Egypt wasn't exactly politically stable at that time, and Morsi was still in power. Nothing happened about our contracts or work visas for months. I lost all hope that it would even happen. When we returned from UK after Ramadan, the evening curfew was imposed, so no one was working in our industry at all. We sat home night after night. It was a difficult time.

In September we signed contracts and in order for the Fairmont to process the work visa, I had to resign from the Pharaohs.

Here is an excerpt from my diary in December, when I was in Shanghai teaching. Feeling low and alone.. Warning- it's highly emotional stuff;

I quit my job at the Pharoahs after 7 years because I had a dream job offer. Contract signed the whole works... And now, 4 months after contract signed, 4 months of no work, they tell me they can't get me a work visa. I have been rejected.
I am distraught.
I'm kicking myself for thinking that something wonderful would happen to me. How naive and stupid. I should have heeded my mothers words;
"Life is not fair, Lorna, get used to it"
Life in Egypt is NEVER fair.
I'm still not used to it. It still hurts like hell. Every single time.
They tell me it's been rejected, but not the reason why.

You must have a dream. Everyone tells you that if you have a dream, then you have something to strive for. What they don't tell you is that a dream is worthless if no one else believes in you. Or If the government is against you.

it's not fair.
I want to kick and scream and slam doors.

All that and I still can't help blaming myself. The guilt. If I had just been content where I was at the Pharoahs with low pay and the lack of respect they show for artists, at least I would still have a job and work papers. Why did I have to be so greedy? Why did I have to aim my sights higher?

I just really don't want to listen.
I don't want it to be over.
I want that feeling when on stage with my band felling like I own the world. That the music and I are one. I've not had that since, well, 5 months at least. I am already having withdrawel symptoms and was 'just' coping cos I thought it was all going to happen bigger and better very soon.

 Now? Now, I am losing it.

There- so as you can see, my actual mental state was pretty shockingly low.
When I returned from China, I had to sit though Christmas and New Year, the busiest time for dancers, without work or work papers. Since I was still trying to somehow get my work papers, I also had to stay in Egypt, so couldn't even go home to my family (even if I had had the money for the flight!)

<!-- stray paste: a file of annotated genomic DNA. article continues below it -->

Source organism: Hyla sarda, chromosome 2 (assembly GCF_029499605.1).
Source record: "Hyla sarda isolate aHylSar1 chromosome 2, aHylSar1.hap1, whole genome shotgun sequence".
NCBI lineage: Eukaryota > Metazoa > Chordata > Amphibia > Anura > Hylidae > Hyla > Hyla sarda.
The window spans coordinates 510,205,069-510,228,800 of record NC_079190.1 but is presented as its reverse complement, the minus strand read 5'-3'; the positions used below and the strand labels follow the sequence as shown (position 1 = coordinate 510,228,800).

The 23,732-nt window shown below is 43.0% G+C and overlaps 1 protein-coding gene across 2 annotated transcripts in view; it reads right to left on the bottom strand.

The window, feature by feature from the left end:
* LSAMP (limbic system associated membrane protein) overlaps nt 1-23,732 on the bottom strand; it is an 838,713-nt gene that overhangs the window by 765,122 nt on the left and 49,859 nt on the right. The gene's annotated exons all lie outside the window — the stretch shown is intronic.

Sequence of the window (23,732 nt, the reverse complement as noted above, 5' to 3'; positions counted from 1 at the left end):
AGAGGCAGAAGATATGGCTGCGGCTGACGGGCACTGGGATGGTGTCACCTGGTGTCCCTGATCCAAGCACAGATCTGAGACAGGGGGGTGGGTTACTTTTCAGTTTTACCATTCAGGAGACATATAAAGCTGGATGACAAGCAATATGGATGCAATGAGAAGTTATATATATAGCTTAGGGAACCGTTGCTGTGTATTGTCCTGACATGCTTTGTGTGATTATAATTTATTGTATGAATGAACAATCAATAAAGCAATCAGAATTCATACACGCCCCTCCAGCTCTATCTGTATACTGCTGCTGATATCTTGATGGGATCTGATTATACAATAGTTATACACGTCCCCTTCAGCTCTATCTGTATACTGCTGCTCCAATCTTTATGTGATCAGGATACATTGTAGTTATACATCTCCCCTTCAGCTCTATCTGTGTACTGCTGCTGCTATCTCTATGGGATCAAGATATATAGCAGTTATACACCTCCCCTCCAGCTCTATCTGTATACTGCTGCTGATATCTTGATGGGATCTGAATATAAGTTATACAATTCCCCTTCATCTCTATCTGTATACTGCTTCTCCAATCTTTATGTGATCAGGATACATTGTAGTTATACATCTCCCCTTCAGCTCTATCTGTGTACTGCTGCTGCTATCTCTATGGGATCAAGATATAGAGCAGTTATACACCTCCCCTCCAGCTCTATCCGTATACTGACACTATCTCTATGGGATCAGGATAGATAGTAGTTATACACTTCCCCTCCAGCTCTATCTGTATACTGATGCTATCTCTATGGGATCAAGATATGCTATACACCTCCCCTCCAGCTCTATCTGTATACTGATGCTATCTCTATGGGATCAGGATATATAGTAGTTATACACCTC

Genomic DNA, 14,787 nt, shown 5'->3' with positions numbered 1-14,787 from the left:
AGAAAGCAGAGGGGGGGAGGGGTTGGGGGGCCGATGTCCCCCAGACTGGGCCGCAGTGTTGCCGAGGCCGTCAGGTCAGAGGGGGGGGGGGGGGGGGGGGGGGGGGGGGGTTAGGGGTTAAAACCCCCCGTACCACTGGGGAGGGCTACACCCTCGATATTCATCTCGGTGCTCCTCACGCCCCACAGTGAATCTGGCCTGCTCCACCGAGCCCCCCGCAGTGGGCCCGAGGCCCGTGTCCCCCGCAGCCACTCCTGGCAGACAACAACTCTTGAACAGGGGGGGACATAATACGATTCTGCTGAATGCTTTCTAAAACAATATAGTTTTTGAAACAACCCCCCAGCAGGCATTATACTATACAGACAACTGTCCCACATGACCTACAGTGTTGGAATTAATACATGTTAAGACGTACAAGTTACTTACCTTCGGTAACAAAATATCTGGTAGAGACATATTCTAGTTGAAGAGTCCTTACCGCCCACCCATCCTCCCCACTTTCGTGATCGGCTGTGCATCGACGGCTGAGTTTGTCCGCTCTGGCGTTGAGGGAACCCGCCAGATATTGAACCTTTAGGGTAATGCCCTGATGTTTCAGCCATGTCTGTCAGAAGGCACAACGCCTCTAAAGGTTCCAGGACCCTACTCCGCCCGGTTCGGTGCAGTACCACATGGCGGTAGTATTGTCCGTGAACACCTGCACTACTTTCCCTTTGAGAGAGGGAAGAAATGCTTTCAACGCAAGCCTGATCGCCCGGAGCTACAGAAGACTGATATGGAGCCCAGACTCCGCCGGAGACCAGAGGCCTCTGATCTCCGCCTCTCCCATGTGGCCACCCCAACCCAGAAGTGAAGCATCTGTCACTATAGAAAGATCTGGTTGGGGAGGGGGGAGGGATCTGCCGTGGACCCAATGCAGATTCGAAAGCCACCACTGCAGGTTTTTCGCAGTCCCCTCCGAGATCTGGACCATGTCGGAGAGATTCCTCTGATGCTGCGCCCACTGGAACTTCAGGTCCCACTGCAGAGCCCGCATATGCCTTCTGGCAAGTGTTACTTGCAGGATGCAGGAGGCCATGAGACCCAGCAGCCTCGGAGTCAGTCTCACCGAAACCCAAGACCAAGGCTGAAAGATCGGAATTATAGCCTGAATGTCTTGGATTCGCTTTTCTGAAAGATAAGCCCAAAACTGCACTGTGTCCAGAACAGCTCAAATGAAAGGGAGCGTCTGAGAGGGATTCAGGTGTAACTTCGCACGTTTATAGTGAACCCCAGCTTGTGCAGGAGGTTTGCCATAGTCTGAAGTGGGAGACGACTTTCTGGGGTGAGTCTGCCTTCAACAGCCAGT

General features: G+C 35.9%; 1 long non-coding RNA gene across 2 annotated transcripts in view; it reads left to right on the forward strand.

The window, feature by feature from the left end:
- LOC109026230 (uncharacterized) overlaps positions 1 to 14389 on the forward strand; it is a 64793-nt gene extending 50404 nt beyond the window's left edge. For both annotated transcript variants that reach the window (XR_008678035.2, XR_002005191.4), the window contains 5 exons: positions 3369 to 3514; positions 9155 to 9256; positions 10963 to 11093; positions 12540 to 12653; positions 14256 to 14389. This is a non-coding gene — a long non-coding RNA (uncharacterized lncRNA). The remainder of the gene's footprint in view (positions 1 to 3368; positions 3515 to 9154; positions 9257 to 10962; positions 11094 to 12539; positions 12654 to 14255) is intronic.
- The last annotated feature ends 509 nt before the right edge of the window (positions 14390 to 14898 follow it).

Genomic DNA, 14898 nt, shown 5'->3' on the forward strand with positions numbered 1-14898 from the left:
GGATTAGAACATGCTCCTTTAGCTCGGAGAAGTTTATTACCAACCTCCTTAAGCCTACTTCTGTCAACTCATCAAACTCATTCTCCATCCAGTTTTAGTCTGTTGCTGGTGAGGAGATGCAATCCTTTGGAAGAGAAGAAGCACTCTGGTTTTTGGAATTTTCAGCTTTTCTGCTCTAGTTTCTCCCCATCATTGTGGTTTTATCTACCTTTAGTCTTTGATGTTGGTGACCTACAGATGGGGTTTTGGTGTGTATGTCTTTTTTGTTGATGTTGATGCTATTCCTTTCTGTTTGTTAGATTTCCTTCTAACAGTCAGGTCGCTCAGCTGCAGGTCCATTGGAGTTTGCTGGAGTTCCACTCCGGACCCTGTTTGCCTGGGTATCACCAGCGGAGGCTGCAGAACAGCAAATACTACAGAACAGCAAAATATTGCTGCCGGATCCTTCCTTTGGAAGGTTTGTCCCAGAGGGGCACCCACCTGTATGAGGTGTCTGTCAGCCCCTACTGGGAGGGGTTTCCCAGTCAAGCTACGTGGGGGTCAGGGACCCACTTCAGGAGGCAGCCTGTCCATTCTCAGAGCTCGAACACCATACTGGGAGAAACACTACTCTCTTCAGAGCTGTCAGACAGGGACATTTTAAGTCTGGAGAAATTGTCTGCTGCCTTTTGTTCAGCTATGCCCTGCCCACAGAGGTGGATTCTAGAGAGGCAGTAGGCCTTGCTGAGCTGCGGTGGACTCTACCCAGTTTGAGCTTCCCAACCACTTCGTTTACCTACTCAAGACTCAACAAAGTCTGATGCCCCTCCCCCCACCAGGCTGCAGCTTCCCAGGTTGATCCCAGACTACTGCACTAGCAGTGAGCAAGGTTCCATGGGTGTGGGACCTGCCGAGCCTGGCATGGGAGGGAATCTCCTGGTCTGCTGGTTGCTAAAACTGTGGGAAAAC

Then, on Hogmanay I had a conversation with one of the senior managers at the Fairmont who expressed confusion as to why I no longer wanted to work there. This was like an electric shock. What? Of course I want to work there! That's why I quit a job I'd had for over 7 years for it! Seemingly, something had got lost in Chinese whispers... Thankfully on hearing this and realising there had been some misunderstanding, they decided to reopen my case and try for a third time for my visa!

To do this I would have to be outside of Egypt when they put in the application. But there was no point going straight away due to new year, Coptic Christmas and referendum's meaning government offices would be closed and busy a lot during this period. I was also warned that there was still a high chance my visa would be rejected. Those were a long 3 weeks, sat at home without work and not even able to dream. At the end of January I headed back to UK, not knowing how long I would be there for, and not knowing what the outcome would be. It could all still be for naught.

Thankfully I was able to at short notice organise a few workshops and performances, which helped keep me sane and also helped cover the cost of the flight to be there! Huge thanks Elspeth, Katy, Tracey, Laura and Adele for your speedy support in doing this for me!

Friends who had to listen to all these emotional rantings during that time- thank you for your patience and care. You helped!

Then I get the phone call from Ellie. I had just finished my workshop in Belfast. She just said- "come home. It's done. You're approved". I burst into tears, right there in front of my students! Not sure what they must have thought of me!

So then I had to get back to Egypt ASAP to finish the visa process which of course takes longer than it should and much longer than you want it to!

I started work at the Fairmont on Feb 25th 2014.

10 months after the initial job offer.
6 months after I resigned from the Pharaohs.